Reducing Thanksgiving Stress

Thanksgiving is just the beginning of the holiday season. Get a grip on stress levels now!

By FamilyTime

 For most of us, Thanksgiving is the starting line for the holiday season. As soon as the kitchen timer sounds the bell that the turkey is done, we are off and running, heading down the track to the finish line on New Year's Day!

Slow down. The holidays are not a race or a competition. Approaching them as such only aggravates stress levels, which are no good for anyone. Start with a low-stress Thanksgiving.

Don't Expect Perfection
You've heard it before: don't expect this or any holiday to be perfect. Not everyone will enjoy it as much as you hope. You may not have as much fun as you anticipate. This is okay.

The trick is to accept these realities and then make the most of the day. Enjoy visiting with loved ones. If you prepared it, take pride in the meal; if not, be grateful for those who did.

Expect underlying tension among some family members but keep in mind that you can't "fix " this anymore than you are responsible for it.

Keep It Simple
How often have you decided to simplify the Thanksgiving meal only to find yourself in the kitchen at midnight baking pies or up at dawn mixing stuffing?

Make a commitment to streamline the meal well ahead of time. Cut back on the number of dishes. Delegate and let others bring food. Order a centerpiece instead of making one. Buy pies and rolls from a local bakery. 

If your family agrees, make reservations at a local restaurant. This is the most stress-free solution of all!

Make New Traditions
Don't be afraid to abandon a particularly stressful Thanksgiving gathering. For example, explain to far-away relatives that you can't handle the confusion of holiday travel and arrange to visit at a quieter time of year.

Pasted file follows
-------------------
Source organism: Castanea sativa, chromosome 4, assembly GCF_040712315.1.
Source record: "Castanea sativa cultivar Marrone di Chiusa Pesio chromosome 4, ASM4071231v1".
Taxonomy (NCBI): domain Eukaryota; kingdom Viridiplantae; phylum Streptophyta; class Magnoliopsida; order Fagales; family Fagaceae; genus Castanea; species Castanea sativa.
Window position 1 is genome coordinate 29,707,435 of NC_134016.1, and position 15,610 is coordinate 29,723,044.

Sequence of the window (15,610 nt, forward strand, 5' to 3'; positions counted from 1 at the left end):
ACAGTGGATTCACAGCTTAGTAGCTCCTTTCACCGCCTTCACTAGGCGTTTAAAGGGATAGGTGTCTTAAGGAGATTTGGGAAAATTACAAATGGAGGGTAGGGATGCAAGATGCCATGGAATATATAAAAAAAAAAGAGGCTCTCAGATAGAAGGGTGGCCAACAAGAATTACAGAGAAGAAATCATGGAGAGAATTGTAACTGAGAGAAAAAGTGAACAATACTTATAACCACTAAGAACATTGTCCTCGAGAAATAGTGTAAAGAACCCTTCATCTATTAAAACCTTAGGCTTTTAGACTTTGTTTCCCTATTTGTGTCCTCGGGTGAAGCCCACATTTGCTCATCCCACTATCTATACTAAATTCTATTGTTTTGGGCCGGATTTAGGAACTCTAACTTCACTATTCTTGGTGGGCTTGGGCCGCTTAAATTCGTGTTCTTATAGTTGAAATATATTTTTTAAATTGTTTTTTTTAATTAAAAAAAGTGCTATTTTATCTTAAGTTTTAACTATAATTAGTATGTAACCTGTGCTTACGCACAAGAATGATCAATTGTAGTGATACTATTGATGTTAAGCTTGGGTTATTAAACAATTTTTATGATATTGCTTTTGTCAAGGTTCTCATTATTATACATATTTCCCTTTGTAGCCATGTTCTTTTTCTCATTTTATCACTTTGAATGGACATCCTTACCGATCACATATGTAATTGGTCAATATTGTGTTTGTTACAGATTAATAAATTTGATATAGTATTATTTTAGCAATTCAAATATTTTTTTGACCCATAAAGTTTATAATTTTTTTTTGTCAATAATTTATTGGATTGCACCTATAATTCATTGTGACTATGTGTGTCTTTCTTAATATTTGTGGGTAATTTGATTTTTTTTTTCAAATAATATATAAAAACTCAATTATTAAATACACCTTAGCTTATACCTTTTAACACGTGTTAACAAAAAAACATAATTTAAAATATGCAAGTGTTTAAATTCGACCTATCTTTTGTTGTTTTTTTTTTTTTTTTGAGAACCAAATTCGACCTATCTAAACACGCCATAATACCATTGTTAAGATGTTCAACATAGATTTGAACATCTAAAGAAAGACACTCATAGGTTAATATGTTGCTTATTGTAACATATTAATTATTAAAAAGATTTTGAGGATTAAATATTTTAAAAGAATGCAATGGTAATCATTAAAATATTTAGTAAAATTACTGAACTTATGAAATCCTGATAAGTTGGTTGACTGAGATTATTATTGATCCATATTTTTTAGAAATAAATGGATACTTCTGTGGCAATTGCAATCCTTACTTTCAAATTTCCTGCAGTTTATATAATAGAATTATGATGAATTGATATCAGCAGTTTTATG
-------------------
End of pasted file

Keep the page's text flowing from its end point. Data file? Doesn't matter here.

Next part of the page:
Forgo the turkey altogether on Thanksgiving Day and hike in a local park. Suggest to the family that you visit a nearby city and eat in a popular restaurant (call ahead to make sure it's open!).

Commit to working in a local soup kitchen or visiting the elderly.

Give Yourself Breaks
Several times during shopping, cooking, and celebrating, remove yourself from the activity. Take a few minutes to control your breathing. Sit still, with your eyes closed, and breathe slowly and deeply from your diaphragm.

Make sure you exercise regularly during the season. Set aside 20 or 30 minutes each day to walk or visit the gym. If you can afford more time, take it. Walk in a pretty neighborhood or park. Don't count the time spent walking up and down supermarket aisles!

Get enough sleep. Eat healthfully. While it's more than permissible to enjoy the mashed potatoes and pumpkin pie, when the meal is over, eat sensibly again. You will feel better.